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Vehicle registration laws issued

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A traffic jam along Monivong Boulevard in Phnom Penh in February. The government issued a sub-decree on the registration for vehicle identification cards and number plates on Monday. Heng Chivoan

Vehicle registration laws issued

The government on Monday issued a sub-decree on the registration for vehicle identification cards and number plates at the request of the Ministry of Public Works and Transport.

Article 22 of Chapter Three in the sub-decree signed by Prime Minister Hun Sen gives the right for people who want to change to a new car to apply to keep their old number plate and transfer it over.

Heang Sotheayuth, the spokesman and director of the Department of Information and Public Relations at the ministry, said on Wednesday that the sub-decree will make it easier to find the owner of a vehicle as the number plate and identification card will be attached with the vehicle frame number.

The sub-decree also provides an opportunity for vehicle owners to create personalised number plates, choosing their own numbers or letters. The personalised number plate is something the owner can keep for as long as they wish.

The Sub-decree outlined: “For this special vehicle number, [it must say in] Khmer language ‘Cambodia’ on the top, and the middle part is the registered number consisting of number or/and English letters not exceeding eight digits, and at the bottom, in English language, [it must say] ‘CAMBODIA’ below the horizontal line.”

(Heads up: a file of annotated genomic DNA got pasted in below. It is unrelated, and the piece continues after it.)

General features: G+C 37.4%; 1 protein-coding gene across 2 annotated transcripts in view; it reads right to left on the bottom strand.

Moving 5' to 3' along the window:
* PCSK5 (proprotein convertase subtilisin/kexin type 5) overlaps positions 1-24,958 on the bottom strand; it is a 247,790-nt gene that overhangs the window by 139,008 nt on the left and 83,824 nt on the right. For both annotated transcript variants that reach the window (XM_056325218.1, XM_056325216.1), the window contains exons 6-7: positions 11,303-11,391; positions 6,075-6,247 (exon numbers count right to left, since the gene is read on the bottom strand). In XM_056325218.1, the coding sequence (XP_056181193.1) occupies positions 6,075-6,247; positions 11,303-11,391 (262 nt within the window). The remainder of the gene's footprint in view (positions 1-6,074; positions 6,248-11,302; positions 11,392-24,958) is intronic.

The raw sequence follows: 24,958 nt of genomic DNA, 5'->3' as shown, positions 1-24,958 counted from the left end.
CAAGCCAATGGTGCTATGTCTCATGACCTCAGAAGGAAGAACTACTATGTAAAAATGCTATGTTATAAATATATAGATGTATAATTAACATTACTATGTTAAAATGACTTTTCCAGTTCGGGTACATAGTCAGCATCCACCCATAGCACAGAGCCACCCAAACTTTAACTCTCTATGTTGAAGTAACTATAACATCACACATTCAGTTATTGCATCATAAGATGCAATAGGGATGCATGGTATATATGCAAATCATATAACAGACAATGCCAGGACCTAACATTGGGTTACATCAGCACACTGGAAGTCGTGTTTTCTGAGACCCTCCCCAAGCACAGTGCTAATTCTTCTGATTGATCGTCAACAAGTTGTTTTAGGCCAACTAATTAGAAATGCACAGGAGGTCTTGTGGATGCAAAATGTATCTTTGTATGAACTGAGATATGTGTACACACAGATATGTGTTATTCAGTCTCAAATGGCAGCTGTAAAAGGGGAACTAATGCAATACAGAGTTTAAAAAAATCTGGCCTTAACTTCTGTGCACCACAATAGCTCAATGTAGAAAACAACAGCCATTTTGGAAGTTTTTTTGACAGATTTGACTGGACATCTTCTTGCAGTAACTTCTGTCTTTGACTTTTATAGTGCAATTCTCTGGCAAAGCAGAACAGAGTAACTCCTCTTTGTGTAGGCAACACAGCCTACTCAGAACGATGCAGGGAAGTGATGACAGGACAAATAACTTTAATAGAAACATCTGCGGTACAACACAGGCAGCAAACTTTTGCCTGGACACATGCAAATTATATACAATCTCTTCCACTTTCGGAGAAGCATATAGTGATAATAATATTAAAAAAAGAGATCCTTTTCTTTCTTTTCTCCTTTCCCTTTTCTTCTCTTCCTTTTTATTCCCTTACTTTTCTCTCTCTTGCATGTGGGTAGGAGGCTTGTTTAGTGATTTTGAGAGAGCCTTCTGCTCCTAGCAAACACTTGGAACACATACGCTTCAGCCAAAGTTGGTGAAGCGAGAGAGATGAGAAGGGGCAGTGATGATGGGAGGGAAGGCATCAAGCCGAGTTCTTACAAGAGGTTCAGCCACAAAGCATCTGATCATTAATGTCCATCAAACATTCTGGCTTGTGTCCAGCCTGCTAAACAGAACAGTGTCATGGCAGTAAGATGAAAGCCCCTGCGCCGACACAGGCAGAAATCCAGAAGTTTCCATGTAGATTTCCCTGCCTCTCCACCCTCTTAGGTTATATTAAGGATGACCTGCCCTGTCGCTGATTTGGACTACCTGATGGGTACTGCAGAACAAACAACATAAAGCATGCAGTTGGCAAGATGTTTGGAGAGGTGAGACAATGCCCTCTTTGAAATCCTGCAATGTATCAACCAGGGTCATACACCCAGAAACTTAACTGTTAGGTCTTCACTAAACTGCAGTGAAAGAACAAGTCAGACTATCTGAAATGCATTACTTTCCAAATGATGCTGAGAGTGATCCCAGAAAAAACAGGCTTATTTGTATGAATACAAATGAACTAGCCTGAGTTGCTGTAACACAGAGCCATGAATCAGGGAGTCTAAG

Sotheayuth added: “The personal special number enables the vehicle owner who buys this number plate to keep this number for future use if they want to equip it on their new vehicle.”

Sotheayuth said car owners may sell their car with a personalised number plate attached, or keep the number plate when the vehicle is sold, but they must not sell the number plate separately as this would violate the law. Personalised number plates may be ordered from the government, he said.

Kong Ratanak, the Institute for Road Safety acting director, said on Wednesday that it is a good step forward for people who wish to have a personalised number plate or those who wish to keep their old plate and transfer it to a new car, but he still had some concerns.

“What we are concerned about is that there are so many number plate types in Cambodia – such as the number plate of ministries, departments and the government – which are already too many. We believe that the management of this is not good yet."

“I support having a uniform number plate for civil servants and another type for the general public, so that it is easier to manage,” he said.

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